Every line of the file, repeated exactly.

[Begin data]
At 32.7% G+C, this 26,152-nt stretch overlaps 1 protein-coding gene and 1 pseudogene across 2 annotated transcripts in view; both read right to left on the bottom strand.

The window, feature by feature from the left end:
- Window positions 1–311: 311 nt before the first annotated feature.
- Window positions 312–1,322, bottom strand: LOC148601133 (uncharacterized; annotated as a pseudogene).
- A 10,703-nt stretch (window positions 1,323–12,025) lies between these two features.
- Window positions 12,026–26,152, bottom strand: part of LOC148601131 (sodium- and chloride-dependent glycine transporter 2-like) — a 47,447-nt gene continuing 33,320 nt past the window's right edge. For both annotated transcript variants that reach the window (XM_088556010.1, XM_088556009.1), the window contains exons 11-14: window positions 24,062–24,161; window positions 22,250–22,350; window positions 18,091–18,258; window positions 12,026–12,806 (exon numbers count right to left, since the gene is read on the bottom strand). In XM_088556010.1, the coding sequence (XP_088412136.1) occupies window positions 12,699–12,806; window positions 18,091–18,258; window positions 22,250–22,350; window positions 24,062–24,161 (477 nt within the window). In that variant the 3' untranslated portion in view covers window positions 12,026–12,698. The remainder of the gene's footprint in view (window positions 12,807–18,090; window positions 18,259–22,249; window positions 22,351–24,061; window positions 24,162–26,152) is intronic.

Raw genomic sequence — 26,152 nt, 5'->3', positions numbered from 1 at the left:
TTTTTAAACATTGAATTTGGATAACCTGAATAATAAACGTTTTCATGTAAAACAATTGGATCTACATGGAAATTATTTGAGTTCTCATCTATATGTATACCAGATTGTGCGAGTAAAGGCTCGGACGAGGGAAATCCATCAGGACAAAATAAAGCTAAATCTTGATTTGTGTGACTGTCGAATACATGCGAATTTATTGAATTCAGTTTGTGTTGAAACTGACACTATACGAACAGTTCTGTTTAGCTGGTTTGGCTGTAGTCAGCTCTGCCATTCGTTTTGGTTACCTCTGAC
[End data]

At 32.7% G+C, this 26,152-nt stretch overlaps 1 protein-coding gene and 1 pseudogene across 2 annotated transcripts in view; both read right to left on the bottom strand.

The window, feature by feature from the left end:
- Window positions 1–311: 311 nt before the first annotated feature.
- Window positions 312–1,322, bottom strand: LOC148601133 (uncharacterized; annotated as a pseudogene).
- A 10,703-nt stretch (window positions 1,323–12,025) lies between these two features.
- Window positions 12,026–26,152, bottom strand: part of LOC148601131 (sodium- and chloride-dependent glycine transporter 2-like) — a 47,447-nt gene continuing 33,320 nt past the window's right edge. For both annotated transcript variants that reach the window (XM_088556010.1, XM_088556009.1), the window contains exons 11-14: window positions 24,062–24,161; window positions 22,250–22,350; window positions 18,091–18,258; window positions 12,026–12,806 (exon numbers count right to left, since the gene is read on the bottom strand). In XM_088556010.1, the coding sequence (XP_088412136.1) occupies window positions 12,699–12,806; window positions 18,091–18,258; window positions 22,250–22,350; window positions 24,062–24,161 (477 nt within the window). In that variant the 3' untranslated portion in view covers window positions 12,026–12,698. The remainder of the gene's footprint in view (window positions 12,807–18,090; window positions 18,259–22,249; window positions 22,351–24,061; window positions 24,162–26,152) is intronic.

Raw genomic sequence — 26,152 nt, 5'->3', positions numbered from 1 at the left:
TTTTTAAACATTGAATTTGGATAACCTGAATAATAAACGTTTTCATGTAAAACAATTGGATCTACATGGAAATTATTTGAGTTCTCATCTATATGTATACCAGATTGTGCGAGTAAAGGCTCGGACGAGGGAAATCCATCAGGACAAAATAAAGCTAAATCTTGATTTGTGTGACTGTCGAATACATGCGAATTTATTGAATTCAGTTTGTGTTGAAACTGACACTATACGAACAGTTCTGTTTAGCTGGTTTGGCTGTAGTCAGCTCTGCCATTCGTTTTGGTTACCTCTGAC